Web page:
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    Author(s): Jarrod J. Scott; Dong-Chan Oh; M. Cetin Yuceer; Kier D. Klepzig; Jon Clardy; Cameron R. Currie
    Date: 2008
    Source: Science, Vol. 332: 63
    Publication Series: Scientific Journal (JRNL)
    PDF: Download Publication  (175 KB)

    Description

    The pervasiveness of beneficial associations between symbiotic microbes and plants and animals in every ecosystem illustrates how the acquisition of a microbe’s physiological capacity confers substantial fitness benefits to hosts (1). However, dependence on mutualistic microbes becomes a liability if antagonistic microbes attack or outcompete beneficial ones (2). Therefore, mechanisms to preserve beneficial microbes must be a widespread, although poorly understood, component of host-microbe mutualisms. We show that a beetle uses a bacterium to protect its fungal food source from a competitor fungus.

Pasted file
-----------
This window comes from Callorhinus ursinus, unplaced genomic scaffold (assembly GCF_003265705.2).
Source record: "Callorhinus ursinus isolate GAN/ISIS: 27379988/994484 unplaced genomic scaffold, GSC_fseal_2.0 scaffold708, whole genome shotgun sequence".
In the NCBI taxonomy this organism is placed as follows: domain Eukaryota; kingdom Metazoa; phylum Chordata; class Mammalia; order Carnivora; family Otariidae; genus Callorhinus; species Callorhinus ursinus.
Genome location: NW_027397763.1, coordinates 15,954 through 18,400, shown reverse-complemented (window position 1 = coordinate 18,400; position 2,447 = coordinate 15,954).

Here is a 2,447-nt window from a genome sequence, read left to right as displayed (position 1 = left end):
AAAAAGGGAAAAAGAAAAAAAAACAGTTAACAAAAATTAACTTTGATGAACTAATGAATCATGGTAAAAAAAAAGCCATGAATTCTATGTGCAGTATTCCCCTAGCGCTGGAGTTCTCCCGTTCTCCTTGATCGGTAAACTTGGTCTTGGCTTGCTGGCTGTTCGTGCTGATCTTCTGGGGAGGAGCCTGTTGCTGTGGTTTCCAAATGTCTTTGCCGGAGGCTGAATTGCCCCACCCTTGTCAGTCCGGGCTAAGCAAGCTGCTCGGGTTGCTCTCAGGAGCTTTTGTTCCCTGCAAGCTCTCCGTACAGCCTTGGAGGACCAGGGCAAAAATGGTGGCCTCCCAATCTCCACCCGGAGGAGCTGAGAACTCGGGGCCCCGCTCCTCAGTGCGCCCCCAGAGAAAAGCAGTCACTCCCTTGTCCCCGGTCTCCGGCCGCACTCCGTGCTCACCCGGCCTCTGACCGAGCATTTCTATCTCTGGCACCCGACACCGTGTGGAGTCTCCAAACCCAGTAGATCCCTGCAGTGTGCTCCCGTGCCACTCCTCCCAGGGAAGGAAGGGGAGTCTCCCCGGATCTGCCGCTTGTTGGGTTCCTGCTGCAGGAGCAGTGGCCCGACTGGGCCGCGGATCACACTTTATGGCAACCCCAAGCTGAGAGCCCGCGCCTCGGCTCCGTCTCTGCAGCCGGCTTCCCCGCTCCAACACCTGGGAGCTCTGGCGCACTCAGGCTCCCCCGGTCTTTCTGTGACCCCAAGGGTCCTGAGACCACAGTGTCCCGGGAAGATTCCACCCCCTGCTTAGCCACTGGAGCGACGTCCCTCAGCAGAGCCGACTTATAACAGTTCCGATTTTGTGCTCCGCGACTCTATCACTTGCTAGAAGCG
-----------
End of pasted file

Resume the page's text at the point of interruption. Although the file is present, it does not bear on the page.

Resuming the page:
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    Citation

    Scott, Jarrod J.; Oh, Dong-Chan; Yuceer, M. Cetin; Klepzig, Kier D.; Clardy, Jon; Currie, Cameron R. 2008. Bacterial protection of beetle-fungus mutualism. Science, Vol. 332: 63

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